Select the search type
  • Site
  • Web

The natural world. Looking pretty for 3.5b years.

Extraterrestrial Physics Decifered

Extraterrestrial Physics Decifered

Author: Hugh Bollinger/Wednesday, June 27, 2018/Categories: natural history, video, space science, art and design, environment, adventure

Jupiter's moon Europa is a "water world" encased in ice. The crust covers a moon-sized ocean containing more water than all of the oceans on Earth. The moon is considered a target of "high interest" for potentially finding life beyond Earth in that world's ocean. Numerous cracks appear across the Europa's icy surface that are caused by Jupiter's constant gravitational tugging on the moon as it circles the giant planet. How these cracks were formed has been a question ever since the first images of Europa were received from the Galileo probe when it went into Jupiter orbit in 1995.

                              Cracks in Europa's Ice Crust (credit: Galileo Mission/JPL)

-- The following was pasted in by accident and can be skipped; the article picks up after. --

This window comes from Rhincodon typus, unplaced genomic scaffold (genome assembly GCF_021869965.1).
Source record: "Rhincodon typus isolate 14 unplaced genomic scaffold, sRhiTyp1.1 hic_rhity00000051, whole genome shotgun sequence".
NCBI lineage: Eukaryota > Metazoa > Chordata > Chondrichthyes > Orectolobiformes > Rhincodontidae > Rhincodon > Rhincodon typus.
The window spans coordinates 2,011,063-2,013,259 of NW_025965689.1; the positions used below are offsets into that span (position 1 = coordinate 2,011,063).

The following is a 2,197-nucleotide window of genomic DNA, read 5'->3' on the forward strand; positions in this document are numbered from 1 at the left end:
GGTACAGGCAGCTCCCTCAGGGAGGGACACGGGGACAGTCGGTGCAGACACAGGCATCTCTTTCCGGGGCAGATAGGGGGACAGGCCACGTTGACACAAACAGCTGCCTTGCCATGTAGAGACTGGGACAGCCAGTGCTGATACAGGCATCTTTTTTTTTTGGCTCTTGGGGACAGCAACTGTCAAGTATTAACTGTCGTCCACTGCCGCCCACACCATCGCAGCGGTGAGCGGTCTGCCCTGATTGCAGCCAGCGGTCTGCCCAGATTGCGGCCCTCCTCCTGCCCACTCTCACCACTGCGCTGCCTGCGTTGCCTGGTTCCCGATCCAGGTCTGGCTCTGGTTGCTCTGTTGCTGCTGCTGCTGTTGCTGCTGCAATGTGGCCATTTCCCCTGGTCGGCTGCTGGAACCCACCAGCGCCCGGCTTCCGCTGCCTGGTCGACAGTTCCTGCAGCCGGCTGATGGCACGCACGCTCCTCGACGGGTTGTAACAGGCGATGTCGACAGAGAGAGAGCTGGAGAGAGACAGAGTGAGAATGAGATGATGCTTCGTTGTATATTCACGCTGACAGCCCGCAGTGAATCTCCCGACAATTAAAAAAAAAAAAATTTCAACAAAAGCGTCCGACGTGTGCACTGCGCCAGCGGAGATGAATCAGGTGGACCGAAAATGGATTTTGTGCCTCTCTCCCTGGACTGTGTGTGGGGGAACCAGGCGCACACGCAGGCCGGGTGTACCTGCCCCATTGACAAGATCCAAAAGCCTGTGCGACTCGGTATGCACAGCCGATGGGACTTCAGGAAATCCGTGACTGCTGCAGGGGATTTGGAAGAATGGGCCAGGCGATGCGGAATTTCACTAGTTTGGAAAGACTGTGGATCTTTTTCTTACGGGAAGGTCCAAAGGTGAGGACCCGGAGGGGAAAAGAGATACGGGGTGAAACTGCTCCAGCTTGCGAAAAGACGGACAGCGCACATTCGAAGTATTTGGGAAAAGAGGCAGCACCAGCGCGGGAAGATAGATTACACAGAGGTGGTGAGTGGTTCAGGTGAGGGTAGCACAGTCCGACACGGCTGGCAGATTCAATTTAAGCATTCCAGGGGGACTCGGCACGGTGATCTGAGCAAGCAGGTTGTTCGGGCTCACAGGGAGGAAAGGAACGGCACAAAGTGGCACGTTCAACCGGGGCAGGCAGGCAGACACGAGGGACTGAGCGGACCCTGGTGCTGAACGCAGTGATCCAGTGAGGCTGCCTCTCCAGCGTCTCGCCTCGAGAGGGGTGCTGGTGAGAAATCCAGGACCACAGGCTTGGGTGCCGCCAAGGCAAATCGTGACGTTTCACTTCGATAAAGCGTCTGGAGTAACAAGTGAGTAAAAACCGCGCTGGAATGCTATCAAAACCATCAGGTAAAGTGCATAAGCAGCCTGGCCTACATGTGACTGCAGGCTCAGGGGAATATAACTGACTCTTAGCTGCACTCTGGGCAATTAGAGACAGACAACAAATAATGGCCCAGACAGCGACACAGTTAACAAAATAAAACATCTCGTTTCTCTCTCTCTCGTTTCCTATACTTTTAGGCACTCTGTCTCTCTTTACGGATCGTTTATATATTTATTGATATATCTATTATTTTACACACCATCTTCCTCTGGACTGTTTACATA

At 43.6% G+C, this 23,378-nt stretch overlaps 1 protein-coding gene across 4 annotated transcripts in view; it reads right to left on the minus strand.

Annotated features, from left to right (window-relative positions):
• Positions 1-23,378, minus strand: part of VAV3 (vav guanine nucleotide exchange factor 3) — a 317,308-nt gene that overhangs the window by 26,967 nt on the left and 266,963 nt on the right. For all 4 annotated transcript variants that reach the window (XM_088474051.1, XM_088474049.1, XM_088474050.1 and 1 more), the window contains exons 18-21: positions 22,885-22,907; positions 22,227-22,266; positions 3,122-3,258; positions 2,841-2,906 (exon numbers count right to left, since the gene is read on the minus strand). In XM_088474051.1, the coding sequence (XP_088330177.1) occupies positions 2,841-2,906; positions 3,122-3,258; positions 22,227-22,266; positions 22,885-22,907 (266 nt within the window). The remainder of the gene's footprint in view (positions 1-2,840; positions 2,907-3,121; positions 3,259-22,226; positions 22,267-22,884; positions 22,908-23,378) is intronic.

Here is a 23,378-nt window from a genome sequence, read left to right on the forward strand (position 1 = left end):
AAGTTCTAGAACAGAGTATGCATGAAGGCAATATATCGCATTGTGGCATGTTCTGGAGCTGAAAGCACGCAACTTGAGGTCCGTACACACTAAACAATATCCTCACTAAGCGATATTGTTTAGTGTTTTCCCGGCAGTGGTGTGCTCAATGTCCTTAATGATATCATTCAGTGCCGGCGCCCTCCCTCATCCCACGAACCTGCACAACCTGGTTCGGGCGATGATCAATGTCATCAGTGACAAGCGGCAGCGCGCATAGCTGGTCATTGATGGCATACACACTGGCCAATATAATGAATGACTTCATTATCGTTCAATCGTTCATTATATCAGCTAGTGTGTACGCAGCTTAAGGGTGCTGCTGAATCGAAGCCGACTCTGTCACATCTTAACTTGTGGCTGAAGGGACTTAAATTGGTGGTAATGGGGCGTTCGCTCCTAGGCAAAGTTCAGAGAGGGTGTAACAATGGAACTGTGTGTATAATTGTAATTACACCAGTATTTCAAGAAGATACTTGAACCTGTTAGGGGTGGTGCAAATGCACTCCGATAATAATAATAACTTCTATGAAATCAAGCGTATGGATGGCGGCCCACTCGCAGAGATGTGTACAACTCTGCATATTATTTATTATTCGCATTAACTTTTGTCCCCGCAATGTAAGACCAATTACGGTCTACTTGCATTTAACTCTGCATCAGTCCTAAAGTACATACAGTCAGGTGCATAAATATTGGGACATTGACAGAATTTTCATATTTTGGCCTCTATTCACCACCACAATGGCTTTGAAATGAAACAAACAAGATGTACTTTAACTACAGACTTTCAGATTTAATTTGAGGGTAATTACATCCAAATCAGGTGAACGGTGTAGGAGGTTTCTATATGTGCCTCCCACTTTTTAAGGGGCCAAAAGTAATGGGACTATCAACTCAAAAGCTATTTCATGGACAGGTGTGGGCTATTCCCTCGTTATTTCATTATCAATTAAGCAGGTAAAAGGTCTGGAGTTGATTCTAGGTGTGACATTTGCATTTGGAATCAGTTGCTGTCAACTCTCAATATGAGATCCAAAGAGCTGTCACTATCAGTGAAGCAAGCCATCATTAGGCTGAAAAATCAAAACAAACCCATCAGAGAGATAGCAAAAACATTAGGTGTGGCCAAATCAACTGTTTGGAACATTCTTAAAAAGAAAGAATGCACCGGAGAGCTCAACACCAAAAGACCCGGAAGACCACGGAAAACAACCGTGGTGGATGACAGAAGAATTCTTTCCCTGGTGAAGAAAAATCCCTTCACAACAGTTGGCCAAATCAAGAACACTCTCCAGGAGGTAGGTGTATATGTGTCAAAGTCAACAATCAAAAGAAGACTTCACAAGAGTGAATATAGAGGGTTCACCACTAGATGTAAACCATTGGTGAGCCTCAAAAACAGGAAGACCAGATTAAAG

In a fascinating example of deductive reasoning, the mystery of Europa's cracks appears to have been solved by NASA physicists. They outlined their analysis in a clever animation of the process from Earth-based comparisons.

Europa has many unusual features including the potential of water geysers. They may have been observed erupting from ice cracks in Europa's south polar region. Current telescopes don't have enough resolution to determine if they actually exist but the evidence is strong. The James Webb Space Telescope (JWST) currently being constructed by NASA will launch in 2021. It has the capability to view the moon in great detail and answer the question for certain. A follow-on Europa orbiter and lander mission is in the planning stages at the Jet Propulsion Laboratory in California. Many cool discoveries await.



Number of views (793)/Comments (0)

Please login or register to post comments.